Readers will be aware that the time limit for challenging the grant of planning permission by judicial review has been reduced from three months to six weeks. This came into force on 1 July 2013 via the Civil Procedure (Amendment No.4) Rules 2013.

Those changes also brought forward a fast track process for planning cases designed to ensure they are referred to expert judges.

However, the Government is currently consulting on further reforms to judicial review to further address how judicial review can be used to delay infrastructure projects, to frustrate development and to hinder legitimate action of government.

The Government is now proposing the creation of a Specialist Planning Chamber with specialist judges in the Upper Tribunal to deal with judicial review challenges; the introduction of a screening system to weed out claims without merit; and a review of who can make a judicial review challenge. There are also proposals to amend the award of costs in such cases as a further disincentive to those trying to frustrate legitimate planning applications.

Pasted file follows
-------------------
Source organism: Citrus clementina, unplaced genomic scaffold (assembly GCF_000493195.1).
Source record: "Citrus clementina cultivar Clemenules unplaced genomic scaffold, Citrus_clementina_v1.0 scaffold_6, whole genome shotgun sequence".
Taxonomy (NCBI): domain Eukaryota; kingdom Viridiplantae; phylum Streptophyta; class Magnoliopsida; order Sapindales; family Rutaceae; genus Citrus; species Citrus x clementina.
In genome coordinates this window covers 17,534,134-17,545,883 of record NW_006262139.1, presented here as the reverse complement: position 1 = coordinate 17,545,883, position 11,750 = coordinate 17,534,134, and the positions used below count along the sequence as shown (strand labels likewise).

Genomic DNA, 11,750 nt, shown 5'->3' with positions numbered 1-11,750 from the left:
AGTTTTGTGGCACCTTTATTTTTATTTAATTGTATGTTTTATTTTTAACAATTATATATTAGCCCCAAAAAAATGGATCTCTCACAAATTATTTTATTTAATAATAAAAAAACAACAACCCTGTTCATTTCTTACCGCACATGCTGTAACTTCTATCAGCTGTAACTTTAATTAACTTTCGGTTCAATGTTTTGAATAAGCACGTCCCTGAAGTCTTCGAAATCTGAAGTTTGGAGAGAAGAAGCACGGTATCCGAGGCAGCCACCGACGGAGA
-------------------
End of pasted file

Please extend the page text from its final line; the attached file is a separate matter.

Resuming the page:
The consultation closed on 1 November 2013 and it will be interesting to see how far the Government pushes the changes. There has already been some criticism that the ability to challenge Government decisions is being eroded too far and that the distinction between the judiciary and the Government would not be clear enough.

However, as the planning system has often been blamed for the poor rate of house building, it is likely the Government will do what it can to minimise any perceived obstacles.